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Present Conditions of USFK Grant Lands

There are approximately 100 US bases (including training fields and other military facilities) occupying 60,447 acres in ROK. According to the Base Structure Report, released in July 2004 by the US Department of Defense, there are a total of 108 US bases (and facilities), consisting of 83 USFK Army bases, 6 naval bases, and 19 air bases. These are based on statistics from September 2003.

According to the ROK Ministry of National Defense 2004 Defense White Paper, 33,000 USFK troops are stationed in the ROK. However, through the FOTA agreement, 5,000 troops  were withdrawn in 2004, and an additional 3,000 troops will be reduced in 2005.

USFK arrived on the Peninsula in 1945 when the Korean Peninsula was liberated from Japanese colonialism. Except for a few military advisory groups, US forces had withdrawn from the Peninsula by 1949. But when the Korean War broke out in 1950, US military forces were dispatched to the Peninsula. Based upon the Korean-US Mutual Defense Agreement, since the end of the war in 1953, US forces had been stationed in ROK. However, SOFA (Status of Forces Agreement - Agreement under Article 4 of the Mutual Defense Treaty between the Republic of Korea and the United States of America, Regarding Facilities and Areas and the States of United Armed Forces in the Republic of Korea) was entered into force since 1966. The SOFA stipulates the provisions for military facilities and areas, and its management for USFK. Until then, there was no basis to administer the land occupied by the US military for 13 years. Since then, the ROK government has accepted the use of land by USFK successively. However, the ROK excluded the procedure for land expropriation or lease contracts. Thus the conflict with land owners has become more aggravated.

USFK grant lands are provided for free as stipulated in SOFA. USFK land holding is also indefinite as outlined in the 1953 US-ROK Mutual Defense Agreement. Recently, public criticism has increased over strategic flexibility as the role of USFK transforms from its previous defensive role on the Korean Peninsula to a more offensive task force, The South Korean government has no obligation to provide any facilities or areas - strategic flexibility steps over the boundaries of the US-ROK Mutual Defense Agreement. For instance, last August, about 3,600 troops were dispatched to Iraq. They were trained at a US base in Dongducheon. But since these troops were used as part of an unjustifiable war, rather than the defense of the Peninsula, this dispatch violated the Mutual Agreement.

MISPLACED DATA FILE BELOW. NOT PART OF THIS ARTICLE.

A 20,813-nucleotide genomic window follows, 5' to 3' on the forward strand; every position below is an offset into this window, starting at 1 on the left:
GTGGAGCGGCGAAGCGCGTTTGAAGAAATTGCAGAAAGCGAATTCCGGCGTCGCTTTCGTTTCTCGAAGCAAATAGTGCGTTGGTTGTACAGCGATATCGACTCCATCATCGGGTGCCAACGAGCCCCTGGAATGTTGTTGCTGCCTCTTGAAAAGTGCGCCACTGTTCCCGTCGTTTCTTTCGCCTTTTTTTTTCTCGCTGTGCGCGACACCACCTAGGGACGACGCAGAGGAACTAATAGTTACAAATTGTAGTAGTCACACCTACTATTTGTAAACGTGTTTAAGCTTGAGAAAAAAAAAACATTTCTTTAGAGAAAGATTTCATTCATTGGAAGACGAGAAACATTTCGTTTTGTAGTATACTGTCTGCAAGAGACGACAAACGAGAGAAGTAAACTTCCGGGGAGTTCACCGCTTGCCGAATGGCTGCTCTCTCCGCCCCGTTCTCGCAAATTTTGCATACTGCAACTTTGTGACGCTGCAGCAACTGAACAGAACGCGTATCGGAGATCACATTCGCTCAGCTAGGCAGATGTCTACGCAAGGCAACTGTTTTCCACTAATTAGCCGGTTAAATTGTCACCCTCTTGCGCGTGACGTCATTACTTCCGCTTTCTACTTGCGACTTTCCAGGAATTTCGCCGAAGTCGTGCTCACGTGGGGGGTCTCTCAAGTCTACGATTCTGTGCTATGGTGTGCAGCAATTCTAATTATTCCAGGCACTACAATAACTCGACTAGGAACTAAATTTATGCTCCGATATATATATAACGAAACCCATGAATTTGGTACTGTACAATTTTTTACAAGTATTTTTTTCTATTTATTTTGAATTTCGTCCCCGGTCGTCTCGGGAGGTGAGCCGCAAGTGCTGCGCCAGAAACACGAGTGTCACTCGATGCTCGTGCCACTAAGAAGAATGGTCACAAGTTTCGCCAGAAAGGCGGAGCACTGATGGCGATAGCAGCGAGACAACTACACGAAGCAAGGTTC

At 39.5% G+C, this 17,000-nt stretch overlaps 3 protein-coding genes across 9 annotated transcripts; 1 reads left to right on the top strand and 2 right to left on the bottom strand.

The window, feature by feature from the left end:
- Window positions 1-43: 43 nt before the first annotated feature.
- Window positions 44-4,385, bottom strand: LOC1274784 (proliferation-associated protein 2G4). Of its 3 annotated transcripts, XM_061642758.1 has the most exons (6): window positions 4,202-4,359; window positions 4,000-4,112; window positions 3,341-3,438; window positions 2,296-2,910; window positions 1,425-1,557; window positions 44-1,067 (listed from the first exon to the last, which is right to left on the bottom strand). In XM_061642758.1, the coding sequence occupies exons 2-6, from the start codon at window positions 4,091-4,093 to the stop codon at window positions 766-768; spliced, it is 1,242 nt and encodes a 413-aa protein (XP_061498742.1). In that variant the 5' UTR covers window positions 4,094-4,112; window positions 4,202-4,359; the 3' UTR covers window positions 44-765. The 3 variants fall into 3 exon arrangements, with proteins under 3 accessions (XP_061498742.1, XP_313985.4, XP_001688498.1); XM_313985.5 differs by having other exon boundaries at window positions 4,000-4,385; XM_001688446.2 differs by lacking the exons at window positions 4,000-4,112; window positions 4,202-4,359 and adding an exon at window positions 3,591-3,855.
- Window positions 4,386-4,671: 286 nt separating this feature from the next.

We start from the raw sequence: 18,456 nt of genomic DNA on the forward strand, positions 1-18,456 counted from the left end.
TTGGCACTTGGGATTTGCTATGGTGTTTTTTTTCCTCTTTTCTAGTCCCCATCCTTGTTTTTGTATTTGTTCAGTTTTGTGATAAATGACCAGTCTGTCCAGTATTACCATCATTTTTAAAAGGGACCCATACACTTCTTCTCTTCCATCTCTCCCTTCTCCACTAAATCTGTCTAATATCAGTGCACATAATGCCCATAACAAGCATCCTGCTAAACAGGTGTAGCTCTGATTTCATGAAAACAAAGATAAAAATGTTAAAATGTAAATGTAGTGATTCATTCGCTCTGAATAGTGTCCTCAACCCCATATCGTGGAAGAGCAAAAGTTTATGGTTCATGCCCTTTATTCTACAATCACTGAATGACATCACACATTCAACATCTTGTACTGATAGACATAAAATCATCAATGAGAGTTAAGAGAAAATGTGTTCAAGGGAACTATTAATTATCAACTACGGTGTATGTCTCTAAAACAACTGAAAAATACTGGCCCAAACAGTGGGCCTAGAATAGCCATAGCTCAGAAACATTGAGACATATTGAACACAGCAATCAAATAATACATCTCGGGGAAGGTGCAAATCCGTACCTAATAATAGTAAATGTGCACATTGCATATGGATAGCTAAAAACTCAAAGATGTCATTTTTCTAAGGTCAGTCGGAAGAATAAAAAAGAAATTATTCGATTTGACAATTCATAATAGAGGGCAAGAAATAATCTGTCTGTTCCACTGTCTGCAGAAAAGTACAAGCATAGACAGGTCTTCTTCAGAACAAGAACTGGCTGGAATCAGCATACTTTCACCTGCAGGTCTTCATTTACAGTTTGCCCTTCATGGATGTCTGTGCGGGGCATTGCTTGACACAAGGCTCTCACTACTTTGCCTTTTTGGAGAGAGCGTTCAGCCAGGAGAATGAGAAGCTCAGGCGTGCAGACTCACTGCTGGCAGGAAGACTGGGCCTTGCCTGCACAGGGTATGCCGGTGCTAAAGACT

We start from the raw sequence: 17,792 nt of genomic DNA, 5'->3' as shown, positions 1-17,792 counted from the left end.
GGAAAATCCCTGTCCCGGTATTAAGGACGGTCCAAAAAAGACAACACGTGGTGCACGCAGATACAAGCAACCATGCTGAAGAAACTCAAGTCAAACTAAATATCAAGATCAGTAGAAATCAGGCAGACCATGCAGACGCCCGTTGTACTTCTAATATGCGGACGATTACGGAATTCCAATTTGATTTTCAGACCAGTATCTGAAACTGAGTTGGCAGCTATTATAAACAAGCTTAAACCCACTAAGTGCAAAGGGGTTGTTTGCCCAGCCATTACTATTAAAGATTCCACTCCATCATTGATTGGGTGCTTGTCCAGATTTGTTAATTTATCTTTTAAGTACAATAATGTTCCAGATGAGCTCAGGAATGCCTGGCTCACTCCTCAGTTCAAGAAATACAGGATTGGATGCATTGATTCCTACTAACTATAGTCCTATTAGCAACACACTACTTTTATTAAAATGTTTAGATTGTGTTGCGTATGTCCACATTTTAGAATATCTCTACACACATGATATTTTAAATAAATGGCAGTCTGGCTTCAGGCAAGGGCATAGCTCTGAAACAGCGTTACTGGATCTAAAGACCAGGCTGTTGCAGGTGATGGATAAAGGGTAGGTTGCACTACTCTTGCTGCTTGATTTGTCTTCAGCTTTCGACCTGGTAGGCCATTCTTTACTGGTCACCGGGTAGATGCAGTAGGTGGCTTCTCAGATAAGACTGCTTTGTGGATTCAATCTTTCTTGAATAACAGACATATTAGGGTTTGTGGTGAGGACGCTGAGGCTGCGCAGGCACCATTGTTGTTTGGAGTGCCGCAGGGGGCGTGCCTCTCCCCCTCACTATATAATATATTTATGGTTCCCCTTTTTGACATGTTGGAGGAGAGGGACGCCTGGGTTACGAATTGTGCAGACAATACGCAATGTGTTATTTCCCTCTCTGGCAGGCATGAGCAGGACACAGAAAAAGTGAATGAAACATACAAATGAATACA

In February 2000, the ROK government and USFK officials began discussing the LPP(Land Partnership Plan) to return unnecessary parts of the grant land, and to consolidate, realign, or close down existing bases on the Peninsula. However, the process not only includes returning land, but also grants additional land space from Pyeongtaek, Euijeongbu, Ichon, and Pohang to USFK. Thus the LPP has faced increasing resistance from local residents.

Both the ROK and the US have discussed sensitive issues such as the relocation of the Second Infantry Division and Yongsan Garrison to the southern part of the Han River. Other issues discussed include the reduction of USFK forces, the transfer of ten operational tasks previously conducted by USFK to ROK forces, and the expanded military role of USFK. Negotiations concluded in 2004 according to U.S. plans. The plan was then approved by the ROK National Assembly.


¢º Military Transformation and USFK Base Realignment

- Realignment of USFK Under Military Transformation

According to US troop redeployment plans in Northeast Asia, the Second Infantry Division will transform into a  "Unit of Action" (UA) with it divisional headquarters reorganized and modernized. This implies a complete restructuring of USFK. This transformation is part of the Bush Administration's New Military Strategy. The plan includes the complete transformation of USFK and the redeployment of US forces abroad. ¡®Strategic flexibility¡¯ will build up advanced military capabilities to enhance USFK fighting power. Meanwhile, USFK troops will be rapidly redeployed around the globe. USFK realignment will also shift the Second Infantry Division to the Pyeongtaek area, where a military harbor and an air base currently exist.

- Build-Up of Air and Naval Forces